How to Use Your Study Abroad Experience in a Job Interview

I’ve always enjoyed traveling to new places. Whether it be a summer vacation to Disney Land or a field trip to the museum downtown. As a business major, it only seemed natural to pick up a minor in international business. Maybe I’d get a job at a big multinational corporation and live out of my suitcase as I jet set around the world. That would be pretty sweet…right?

I started taking Japanese courses in order to fulfill my minor requirements. My Japanese professor also taught a summer study abroad program in Akita, Japan. I jumped at the opportunity faster than a 12 year old girl getting backstage to a Justin Bieber concert. I won’t bore you with the details, so I’ll sum it up in two words and three punctuation marks–TOTALLY AWESOME!!! Study Abroad in Japan, Oga Penninsula, Namahage Demons I finished my last semester of undergrad after my summer sojourn to Japan. I went straight into graduate school the following semester and spent the next two years grinding out my degree. When I started interviewing for my first big boy job, I started to realize that hiring managers spent more time talking about my three months in Japan than my MBA. The companies I interviewed for had absolutely nothing to do with Japanese technology, manufacturing, or trade. But they spent the majority of the interview asking me questions about my exotic extended vacation. Why?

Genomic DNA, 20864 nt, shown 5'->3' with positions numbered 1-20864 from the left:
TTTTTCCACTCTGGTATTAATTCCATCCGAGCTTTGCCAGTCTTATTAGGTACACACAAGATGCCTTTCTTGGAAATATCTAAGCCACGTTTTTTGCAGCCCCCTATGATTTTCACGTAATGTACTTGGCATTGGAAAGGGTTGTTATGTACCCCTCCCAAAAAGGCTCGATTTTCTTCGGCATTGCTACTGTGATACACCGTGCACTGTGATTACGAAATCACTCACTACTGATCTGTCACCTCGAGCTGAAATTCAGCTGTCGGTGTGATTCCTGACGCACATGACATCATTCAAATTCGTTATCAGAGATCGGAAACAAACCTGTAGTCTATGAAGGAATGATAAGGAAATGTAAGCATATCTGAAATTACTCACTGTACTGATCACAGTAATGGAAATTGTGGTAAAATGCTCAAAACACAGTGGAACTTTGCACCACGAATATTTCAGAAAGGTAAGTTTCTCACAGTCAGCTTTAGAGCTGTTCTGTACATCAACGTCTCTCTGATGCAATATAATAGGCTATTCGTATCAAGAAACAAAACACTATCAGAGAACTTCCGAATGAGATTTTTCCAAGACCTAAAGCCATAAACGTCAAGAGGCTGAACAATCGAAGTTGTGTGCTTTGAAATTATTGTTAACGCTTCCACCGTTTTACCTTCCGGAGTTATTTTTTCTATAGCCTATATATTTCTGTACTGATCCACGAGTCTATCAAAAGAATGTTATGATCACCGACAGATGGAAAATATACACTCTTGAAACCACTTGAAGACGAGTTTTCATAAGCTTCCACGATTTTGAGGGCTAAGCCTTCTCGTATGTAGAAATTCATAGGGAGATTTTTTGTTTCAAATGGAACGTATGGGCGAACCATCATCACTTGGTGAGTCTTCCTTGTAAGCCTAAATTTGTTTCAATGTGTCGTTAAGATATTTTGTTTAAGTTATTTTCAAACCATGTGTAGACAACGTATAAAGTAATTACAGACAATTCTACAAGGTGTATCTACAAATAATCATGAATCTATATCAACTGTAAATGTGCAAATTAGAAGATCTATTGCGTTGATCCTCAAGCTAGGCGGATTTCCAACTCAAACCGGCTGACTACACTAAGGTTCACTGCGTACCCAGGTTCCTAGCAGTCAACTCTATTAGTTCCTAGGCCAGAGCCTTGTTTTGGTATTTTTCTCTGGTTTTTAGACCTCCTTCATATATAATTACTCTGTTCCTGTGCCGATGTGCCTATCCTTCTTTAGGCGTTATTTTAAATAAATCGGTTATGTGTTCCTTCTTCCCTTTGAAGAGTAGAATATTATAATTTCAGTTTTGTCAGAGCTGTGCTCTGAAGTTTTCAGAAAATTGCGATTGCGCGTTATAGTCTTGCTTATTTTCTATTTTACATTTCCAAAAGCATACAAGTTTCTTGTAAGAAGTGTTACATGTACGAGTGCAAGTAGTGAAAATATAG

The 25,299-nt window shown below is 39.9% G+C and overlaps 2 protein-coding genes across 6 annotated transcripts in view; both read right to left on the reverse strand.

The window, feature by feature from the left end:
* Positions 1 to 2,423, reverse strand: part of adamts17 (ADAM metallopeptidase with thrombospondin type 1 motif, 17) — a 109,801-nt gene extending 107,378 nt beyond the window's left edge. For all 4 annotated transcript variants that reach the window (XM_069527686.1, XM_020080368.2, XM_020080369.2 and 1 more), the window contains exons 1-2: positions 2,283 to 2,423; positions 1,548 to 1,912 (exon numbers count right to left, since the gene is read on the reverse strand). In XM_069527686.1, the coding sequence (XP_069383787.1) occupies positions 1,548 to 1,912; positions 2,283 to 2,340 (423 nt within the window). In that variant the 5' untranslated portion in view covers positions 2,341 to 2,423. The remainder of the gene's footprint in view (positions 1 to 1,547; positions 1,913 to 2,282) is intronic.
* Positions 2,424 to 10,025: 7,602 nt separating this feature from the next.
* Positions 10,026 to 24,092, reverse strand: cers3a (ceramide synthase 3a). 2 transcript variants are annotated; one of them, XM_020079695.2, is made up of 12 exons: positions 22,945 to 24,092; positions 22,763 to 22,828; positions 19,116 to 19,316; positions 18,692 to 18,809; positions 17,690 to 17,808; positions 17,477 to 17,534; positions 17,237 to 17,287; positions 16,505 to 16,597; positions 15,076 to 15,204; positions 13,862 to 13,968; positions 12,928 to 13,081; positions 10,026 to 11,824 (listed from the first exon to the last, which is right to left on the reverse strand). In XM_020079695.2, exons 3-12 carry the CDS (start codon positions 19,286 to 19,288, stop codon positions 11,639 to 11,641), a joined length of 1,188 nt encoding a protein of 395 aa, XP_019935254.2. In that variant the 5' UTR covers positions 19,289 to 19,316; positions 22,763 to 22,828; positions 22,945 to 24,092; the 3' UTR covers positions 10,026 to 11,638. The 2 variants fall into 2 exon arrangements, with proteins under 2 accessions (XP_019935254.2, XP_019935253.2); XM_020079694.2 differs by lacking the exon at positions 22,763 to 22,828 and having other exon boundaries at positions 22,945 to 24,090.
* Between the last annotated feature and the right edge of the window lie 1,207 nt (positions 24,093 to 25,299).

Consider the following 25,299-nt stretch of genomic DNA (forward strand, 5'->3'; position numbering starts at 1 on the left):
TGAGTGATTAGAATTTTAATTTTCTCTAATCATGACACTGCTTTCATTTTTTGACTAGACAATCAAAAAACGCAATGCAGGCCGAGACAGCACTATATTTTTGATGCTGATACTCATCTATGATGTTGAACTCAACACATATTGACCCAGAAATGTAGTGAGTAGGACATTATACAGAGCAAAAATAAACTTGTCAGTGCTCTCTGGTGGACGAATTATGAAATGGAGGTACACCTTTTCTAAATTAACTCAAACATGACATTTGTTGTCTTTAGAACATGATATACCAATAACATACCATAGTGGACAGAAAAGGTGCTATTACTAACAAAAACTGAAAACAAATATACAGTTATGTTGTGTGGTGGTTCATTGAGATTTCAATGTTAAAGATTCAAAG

You have to think about it from their point of view. Hiring managers conduct the same monotonous interviews from pretty much every applicant that is straight out of college. My GPA was blah…I majored in blah…I was in blah fraternity/sorority….BLAH! BLAH! BLAH! At a certain point, they probably stop caring about how much fun you had in college. Because they sure as heck aren’t having the time of their life working 9-5 talking to inexperienced kids like you.

How do you make yourself stand out? Can you sell yourself in a five minute story? What would that story be? Back packing through Europe or building clean water wells in Africa are a lot more interesting than winning the championship game of your flag football intramural league.

Unfortunately, you need more than an entertaining tale to land your first job out of college.